He says next, that their mother lay down among lions, alluding to the people’s origin from lions, as we said before, when the Prophet calls Judea the descendant of Canaan, and the sister of Sodom and Samaria. When he now says, their mother lay down among lions, he means that they were shamefully mixed with the corruption of the Gentiles, so that they did not differ from them. But God had chosen them as his peculiar people on the very condition of being separate from all the filth of the Gentiles. There was, therefore, a certain withdrawing of God’s favor when the mother of the people lay down among the lions, that is, when they all promiscuously gave themselves up to the perverse morals and superstitions of the Gentiles. He says, that she brought up whelps, or young lions, which she produced to these lions; since their origin was impure, being all Abraham’s children, but, as I have said, a degenerate race. He afterwards adds, that the lion’s whelp, or young lion, grew up till it became a lion: then it learnt to seize prey, says he, and to devour men. He refers to King Jehoahaz, son of Josiah, (2 Kings 23:30-32:) but he had before asserted that the whole people had a lion’s disposition, and that the princes, who were more exalted, were like whelps. As only one lion is here brought forward, it ought to be referred to the violence by which that wicked king manifested his real disposition. But if it be asked whence the lion went forth, the reply is, from amidst his brethren, for they were all lions’ whelps, or young lions. They could not administer the government either together or singly, but each devoured his brother, and was devoted to robbery and rapine. The king only, because freed from all fear, could surpass the rest in rapine and robbery with impunity. We see, then, that not only the king was here condemned, but that he becomes the type of the whole nation; because, since no one could restrain his passions, he could rob and devour mankind with unbridled freedom.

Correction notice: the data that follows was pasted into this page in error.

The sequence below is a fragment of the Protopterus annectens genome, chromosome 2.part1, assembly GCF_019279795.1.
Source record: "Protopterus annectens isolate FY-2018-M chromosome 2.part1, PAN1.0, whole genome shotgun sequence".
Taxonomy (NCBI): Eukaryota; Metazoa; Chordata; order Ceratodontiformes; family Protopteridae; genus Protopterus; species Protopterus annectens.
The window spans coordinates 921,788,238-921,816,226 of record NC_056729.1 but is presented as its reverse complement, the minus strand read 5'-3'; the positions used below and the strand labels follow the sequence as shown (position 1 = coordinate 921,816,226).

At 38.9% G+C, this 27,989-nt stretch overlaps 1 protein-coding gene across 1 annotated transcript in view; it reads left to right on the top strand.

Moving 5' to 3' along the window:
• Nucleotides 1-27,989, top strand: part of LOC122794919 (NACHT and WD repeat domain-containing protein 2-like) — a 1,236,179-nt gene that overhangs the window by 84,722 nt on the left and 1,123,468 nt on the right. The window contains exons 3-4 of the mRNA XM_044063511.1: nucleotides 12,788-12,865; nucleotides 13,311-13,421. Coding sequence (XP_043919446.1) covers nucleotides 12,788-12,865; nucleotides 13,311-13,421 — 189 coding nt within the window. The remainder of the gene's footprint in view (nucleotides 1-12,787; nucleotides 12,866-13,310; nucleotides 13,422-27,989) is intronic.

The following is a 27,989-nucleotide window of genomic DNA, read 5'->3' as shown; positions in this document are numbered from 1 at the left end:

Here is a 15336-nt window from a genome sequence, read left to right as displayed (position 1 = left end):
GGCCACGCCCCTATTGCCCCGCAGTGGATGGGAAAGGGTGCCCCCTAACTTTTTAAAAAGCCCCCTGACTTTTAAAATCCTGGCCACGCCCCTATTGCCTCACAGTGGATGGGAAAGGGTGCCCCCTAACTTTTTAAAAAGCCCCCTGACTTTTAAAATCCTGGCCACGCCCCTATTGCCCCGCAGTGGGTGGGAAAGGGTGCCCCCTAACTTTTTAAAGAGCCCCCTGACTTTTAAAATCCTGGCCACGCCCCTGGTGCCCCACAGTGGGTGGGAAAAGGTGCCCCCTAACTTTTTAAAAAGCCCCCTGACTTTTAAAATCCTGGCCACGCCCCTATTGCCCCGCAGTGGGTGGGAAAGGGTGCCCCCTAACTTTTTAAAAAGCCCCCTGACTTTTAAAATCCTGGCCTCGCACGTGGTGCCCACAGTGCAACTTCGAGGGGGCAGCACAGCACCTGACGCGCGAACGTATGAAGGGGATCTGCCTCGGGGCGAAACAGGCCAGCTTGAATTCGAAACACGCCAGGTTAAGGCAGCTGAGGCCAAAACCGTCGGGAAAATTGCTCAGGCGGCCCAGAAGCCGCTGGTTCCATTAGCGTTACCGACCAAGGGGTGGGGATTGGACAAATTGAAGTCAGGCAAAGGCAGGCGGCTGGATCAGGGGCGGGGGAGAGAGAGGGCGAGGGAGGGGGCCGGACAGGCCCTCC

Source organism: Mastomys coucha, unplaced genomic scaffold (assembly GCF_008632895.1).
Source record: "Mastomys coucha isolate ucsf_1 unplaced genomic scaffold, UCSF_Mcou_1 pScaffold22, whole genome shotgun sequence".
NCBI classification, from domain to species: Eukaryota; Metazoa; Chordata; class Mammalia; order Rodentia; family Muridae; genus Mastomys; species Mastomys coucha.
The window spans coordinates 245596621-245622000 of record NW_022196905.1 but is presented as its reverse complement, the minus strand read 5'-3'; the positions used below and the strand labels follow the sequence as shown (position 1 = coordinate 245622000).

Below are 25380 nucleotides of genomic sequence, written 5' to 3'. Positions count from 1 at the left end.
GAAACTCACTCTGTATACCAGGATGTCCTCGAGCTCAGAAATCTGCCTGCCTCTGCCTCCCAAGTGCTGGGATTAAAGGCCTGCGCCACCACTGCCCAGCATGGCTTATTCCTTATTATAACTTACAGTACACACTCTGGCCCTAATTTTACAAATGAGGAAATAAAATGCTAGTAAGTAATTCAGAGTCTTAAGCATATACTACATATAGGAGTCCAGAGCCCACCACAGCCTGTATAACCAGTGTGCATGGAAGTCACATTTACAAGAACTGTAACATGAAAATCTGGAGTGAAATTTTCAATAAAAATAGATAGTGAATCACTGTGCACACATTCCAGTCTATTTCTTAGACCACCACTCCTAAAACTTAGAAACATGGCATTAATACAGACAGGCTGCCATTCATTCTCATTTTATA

He afterwards adds, that the nations had heard, and were taken in their pit-fall. Here Ezekiel states that Jehoahaz was hurled from the royal throne, and taken captive by the Egyptians, not only because God had beheld his cruelty, but because the Gentiles had observed it; and it was notorious among them all. In this way he signifies that the cruelty of King Jehoahaz was intolerable: and he mentions him, since all the neighboring nations had heard of his fame, and had conspired to destroy him; and so he was taken in their pit, and confined by chains, and led away into Egypt. He means, as I said, Jehoahaz, whom King Pharaoh-nechoh took captive. (2 Kings 23; 2 Chronicles 36.) For when he thought that the Egyptians were distracted by foreign wars, he took the opportunity of collecting an army, and endeavored to seize on certain neighboring cities. But Pharaoh, after he was disengaged from other business, entered Judea, and since Jehoahaz was unable to resist, he was taken. We now understand the Prophet’s meaning, namely, when this first calamity and destruction happened to the Jews they were justly chastised, because they were young lions; and a lion had sprung from them whose cruelty was already intolerable to the profane Gentiles: this is the sense of the passage. Now if we consider who was the father of Jehoahaz this will be more detestable. For we know, that if ever any king excelled in piety and every virtue, Josiah was among the number: and from the son being so unlike his father, we perceive his perverse disposition. There can be no doubt that his father desired to instruct him in the fear and worship of God, and to train him to the discharge of the royal office. But if we descend to the whole people, the prodigy will be yet more detestable. For we know with what fervor and zeal Josiah strove to form the morals of the people, so that the kingdom should be entirely renewed. But the people soon declined, so that the Holy Spirit says, their mother was a lioness, and lay down among lions, whence we see their depraved nature. It now follows —